Through it all, her hand gently brushed my hair while she held onto me. In those seconds, I didn’t care that she was using a monkey body. I didn’t care that she was smaller than I was, or that we were in the middle of a forest with people watching. I didn’t care about any of it. One thing and only one thing mattered: I was hugging my mother. I was talking to my mother. She was there. It didn’t matter what form she was in or how it happened. She was there. My mom was there with me. That was everything.

Finally, the one thing more important than touching my mother (or the closest thing I could get to that) overcame my sheer shock at her (sort-of) presence. And that was talking to her. My head pulled back to stare at her while I sniffled. “Mom,” I managed, blinking rapidly to clear the tears from my eyes. It didn’t really work that well, but at least I could see more than just a blur. “Mom, I love you. Okay? I don’t know how long you have or what’s going on or what’s going to happen, but I n–” I choked a little in spite of my determination to get all of it out. “I need you to know that. I love you, Mom. I love you.”

After everything bad I had said about my mother over the ten years before I knew the truth, telling her that right then felt incredibly, unbelievably important. Even if she’d never heard any of the bad things I’d said, even if she had no idea how I felt about her before, she had to know now. She had to know the truth, that I loved her, that I cherished every memory that I still had of her. That I missed her so much.

It felt like I had to erase everything bad I’d ever said or even thought about my mother by telling her how much she really meant to me, and as if I had only a few seconds to get all of it out before she’d disappear again. The words past those few at the start came out in an utterly incomprehensible jumble.

Her small hand gently brushed over my face and then down through my hair once more, her touch as tender now as I remembered it being as a child. Neither time nor the difference in her current body had changed how she touched me. It was her. It was my mother’s touch, and I would know it anywhere.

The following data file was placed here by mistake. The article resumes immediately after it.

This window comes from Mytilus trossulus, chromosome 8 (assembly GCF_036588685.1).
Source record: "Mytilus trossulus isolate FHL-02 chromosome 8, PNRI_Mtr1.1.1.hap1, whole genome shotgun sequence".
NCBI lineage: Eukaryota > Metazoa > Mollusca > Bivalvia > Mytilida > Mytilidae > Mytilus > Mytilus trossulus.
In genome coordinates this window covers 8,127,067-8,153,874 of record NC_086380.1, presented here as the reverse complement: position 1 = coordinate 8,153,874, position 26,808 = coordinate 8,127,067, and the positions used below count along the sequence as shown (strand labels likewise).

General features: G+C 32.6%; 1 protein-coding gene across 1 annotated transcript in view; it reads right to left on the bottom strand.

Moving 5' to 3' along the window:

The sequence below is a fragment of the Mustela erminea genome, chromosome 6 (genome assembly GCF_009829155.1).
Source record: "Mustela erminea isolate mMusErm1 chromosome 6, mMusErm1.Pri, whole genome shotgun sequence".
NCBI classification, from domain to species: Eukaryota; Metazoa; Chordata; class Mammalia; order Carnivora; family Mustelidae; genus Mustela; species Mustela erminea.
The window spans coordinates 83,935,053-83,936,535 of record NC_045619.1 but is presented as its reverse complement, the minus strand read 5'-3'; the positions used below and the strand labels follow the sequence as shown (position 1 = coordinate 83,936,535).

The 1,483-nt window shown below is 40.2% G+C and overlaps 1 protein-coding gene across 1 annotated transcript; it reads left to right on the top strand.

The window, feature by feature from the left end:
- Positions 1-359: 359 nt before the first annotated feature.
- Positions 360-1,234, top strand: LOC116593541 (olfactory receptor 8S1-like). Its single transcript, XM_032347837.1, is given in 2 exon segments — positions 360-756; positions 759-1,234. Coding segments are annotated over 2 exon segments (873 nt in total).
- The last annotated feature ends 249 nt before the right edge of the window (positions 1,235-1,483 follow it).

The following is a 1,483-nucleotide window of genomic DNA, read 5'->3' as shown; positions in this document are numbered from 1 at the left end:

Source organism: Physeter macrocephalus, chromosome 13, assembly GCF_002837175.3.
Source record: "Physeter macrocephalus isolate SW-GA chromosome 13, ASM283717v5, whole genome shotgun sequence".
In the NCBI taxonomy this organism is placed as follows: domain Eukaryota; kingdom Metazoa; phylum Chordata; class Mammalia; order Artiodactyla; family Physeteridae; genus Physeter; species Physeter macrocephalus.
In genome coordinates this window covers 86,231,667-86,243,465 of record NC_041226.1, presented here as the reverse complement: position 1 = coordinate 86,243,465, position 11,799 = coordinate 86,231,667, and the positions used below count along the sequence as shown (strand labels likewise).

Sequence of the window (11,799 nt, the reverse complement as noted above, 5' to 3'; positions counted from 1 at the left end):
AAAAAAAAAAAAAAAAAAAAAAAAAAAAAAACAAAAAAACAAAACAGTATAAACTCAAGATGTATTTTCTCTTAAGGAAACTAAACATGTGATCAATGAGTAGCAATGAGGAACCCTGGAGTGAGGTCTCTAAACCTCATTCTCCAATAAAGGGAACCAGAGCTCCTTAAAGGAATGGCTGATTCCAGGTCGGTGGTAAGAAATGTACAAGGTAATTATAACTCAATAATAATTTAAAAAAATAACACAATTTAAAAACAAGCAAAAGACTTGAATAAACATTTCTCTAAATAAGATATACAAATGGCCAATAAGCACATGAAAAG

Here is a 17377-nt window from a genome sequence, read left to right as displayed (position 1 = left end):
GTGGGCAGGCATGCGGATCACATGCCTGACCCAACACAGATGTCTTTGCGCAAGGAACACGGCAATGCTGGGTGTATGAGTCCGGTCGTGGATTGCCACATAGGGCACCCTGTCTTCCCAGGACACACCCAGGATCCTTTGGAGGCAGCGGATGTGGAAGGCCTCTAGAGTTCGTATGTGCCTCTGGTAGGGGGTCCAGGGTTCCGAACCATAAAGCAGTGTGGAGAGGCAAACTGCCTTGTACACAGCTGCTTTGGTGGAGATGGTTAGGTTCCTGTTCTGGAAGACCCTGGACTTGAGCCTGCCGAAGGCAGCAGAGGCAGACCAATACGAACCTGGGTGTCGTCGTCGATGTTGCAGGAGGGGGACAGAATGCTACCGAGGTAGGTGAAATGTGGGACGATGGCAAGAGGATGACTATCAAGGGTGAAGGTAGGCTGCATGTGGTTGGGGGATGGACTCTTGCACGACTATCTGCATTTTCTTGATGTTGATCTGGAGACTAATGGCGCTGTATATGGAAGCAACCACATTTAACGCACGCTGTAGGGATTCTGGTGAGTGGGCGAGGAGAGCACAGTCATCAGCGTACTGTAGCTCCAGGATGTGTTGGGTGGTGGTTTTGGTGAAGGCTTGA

“Mom, how did you—what did—you—wait. Wait.” Horror at my own insensitivity struck me then, overwhelming my brief attempt to get some actual information out of her. Turning slightly, I found… the others weren’t there. I could see them off in the distance at the base of another giant tree, but they had moved away to give Mom and I some privacy. The stone that Miranda had used to guarantee that the werewolves wouldn’t detect us was sitting nearby, and they were clearly using a different one.

All of them had moved away except for two people. One of them was Tristan, who was crouched in the bushes some distance away, watching the canyon below. Obviously, he was keeping an eye on the pack of werewolves so we wouldn’t be taken by surprise if they happened to come up this way.

But it was the other person that my eyes focused on. She stood awkwardly far enough away that it wasn’t like she was hovering or intentionally eavesdropping, yet close enough to be noticed.

“Koren,” I spoke quietly, beckoning with a hand for her to come over even as I sniffed back the tears.

Mom’s gaze had snapped up at that, as I held the hand out that way. She watched with an intent, alert stare as the other girl slowly moved closer. Once she was close enough, I took her hand and pulled her down with us. “Mom, I… I don’t know how much you remember. But you had twin children before… before the Heretics sent you out. Twins. Koren and Zedekiah. They changed their names to Abigail and Wyatt, and they’re grown up now. But this is Abigail’s daughter… Koren. She remembered the name Koren somehow, Mom. This is your granddaughter. Koren, this is… my mom. Your grandmother.”